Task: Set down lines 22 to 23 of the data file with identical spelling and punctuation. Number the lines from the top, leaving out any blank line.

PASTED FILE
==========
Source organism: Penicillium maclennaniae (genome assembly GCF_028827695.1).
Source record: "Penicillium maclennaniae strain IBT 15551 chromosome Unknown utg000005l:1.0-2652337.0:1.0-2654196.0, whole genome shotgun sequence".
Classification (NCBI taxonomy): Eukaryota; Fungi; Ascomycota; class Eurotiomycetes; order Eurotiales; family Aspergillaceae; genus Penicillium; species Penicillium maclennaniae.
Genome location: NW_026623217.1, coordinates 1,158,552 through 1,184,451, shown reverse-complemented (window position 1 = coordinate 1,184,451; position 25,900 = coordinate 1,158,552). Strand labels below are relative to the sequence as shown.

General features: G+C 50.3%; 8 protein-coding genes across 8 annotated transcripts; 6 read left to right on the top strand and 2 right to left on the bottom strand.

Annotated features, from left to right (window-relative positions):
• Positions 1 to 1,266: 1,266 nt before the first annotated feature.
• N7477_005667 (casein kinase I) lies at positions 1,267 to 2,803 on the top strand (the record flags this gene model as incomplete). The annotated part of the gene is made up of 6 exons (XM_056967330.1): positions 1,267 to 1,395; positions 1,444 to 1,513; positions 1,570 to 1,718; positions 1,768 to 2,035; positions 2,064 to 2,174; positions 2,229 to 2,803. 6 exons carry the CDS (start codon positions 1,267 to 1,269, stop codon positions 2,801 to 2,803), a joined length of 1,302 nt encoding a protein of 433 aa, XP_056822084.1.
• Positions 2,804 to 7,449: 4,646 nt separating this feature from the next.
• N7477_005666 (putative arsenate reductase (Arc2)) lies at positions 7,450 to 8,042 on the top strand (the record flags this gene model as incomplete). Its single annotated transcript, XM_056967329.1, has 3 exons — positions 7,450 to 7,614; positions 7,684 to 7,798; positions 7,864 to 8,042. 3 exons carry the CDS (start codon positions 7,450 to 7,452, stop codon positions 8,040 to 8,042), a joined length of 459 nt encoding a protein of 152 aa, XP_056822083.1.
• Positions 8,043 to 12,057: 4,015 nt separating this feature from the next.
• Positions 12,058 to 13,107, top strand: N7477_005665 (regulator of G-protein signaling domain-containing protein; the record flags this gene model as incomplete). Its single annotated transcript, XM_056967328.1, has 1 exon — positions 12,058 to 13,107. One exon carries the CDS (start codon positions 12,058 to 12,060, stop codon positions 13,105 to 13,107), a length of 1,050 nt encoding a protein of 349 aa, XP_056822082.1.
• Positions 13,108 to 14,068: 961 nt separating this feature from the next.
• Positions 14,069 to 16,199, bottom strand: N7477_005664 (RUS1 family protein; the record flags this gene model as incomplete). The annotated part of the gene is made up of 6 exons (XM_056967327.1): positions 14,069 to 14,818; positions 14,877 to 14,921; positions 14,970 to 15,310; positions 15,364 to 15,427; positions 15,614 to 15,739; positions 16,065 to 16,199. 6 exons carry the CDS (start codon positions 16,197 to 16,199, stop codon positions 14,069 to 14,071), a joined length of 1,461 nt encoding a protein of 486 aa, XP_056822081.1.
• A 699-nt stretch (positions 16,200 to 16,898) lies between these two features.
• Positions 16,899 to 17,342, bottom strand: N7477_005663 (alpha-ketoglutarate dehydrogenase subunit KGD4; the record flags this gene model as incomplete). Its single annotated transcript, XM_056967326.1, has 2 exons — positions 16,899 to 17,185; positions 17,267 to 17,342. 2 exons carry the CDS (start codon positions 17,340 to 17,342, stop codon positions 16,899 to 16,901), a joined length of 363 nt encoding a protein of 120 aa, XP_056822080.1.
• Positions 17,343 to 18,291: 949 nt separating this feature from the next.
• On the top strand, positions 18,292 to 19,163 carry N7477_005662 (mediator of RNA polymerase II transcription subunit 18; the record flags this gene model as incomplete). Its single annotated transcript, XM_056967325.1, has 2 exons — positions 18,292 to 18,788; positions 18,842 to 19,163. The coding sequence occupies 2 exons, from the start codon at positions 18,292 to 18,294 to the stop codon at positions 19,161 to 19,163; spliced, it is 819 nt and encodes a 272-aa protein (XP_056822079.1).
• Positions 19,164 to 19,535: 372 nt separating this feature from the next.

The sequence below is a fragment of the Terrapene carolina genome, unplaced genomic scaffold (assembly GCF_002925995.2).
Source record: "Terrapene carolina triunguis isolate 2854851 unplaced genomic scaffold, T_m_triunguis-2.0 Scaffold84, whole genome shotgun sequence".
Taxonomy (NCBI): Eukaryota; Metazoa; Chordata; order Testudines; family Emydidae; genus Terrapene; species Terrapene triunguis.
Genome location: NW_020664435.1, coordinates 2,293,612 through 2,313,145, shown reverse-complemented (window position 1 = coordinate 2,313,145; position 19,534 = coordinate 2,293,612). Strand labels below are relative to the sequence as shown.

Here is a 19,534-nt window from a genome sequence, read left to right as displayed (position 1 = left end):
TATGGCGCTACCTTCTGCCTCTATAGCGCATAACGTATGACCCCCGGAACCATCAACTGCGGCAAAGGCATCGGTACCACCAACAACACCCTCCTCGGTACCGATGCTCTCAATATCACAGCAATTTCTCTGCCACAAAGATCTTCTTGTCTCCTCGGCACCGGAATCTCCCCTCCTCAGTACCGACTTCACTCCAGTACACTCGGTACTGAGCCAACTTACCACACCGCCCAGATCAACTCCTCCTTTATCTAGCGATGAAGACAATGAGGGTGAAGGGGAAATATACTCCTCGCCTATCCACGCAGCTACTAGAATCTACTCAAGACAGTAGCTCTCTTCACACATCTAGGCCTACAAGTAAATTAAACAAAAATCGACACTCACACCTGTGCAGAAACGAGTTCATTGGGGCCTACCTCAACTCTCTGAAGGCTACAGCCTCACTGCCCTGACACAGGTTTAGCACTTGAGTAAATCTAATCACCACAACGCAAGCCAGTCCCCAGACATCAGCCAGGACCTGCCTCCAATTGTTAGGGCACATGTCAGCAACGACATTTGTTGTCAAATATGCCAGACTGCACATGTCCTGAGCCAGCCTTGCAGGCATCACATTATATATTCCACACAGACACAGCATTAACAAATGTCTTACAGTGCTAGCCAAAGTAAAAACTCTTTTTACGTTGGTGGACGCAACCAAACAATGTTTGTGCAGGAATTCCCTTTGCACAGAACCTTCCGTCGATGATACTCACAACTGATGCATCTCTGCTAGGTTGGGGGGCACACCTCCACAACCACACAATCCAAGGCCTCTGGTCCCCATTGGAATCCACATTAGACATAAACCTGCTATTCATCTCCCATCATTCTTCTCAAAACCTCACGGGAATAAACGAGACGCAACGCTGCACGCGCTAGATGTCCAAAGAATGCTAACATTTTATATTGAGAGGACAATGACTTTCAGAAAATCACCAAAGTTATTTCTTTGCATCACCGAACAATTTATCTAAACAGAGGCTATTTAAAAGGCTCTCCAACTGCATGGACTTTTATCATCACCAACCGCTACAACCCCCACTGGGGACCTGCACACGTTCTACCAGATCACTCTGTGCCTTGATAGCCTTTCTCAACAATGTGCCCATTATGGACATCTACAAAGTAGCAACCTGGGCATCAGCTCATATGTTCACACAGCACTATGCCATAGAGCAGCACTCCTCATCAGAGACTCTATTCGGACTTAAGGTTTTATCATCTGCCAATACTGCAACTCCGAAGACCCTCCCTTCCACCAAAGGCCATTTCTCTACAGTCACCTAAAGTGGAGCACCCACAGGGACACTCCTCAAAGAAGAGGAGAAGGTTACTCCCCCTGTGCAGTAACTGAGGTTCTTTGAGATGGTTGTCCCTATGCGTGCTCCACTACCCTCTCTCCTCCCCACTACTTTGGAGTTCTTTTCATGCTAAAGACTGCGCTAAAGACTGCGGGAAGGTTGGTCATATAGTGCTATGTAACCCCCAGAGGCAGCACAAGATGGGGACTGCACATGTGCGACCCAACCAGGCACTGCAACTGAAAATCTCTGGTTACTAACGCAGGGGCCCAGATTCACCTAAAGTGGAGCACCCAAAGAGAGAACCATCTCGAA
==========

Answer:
Taxonomy (NCBI): Eukaryota; Metazoa; Chordata; order Testudines; family Emydidae; genus Terrapene; species Terrapene triunguis.
Genome location: NW_020664435.1, coordinates 2,293,612 through 2,313,145, shown reverse-complemented (window position 1 = coordinate 2,313,145; position 19,534 = coordinate 2,293,612). Strand labels below are relative to the sequence as shown.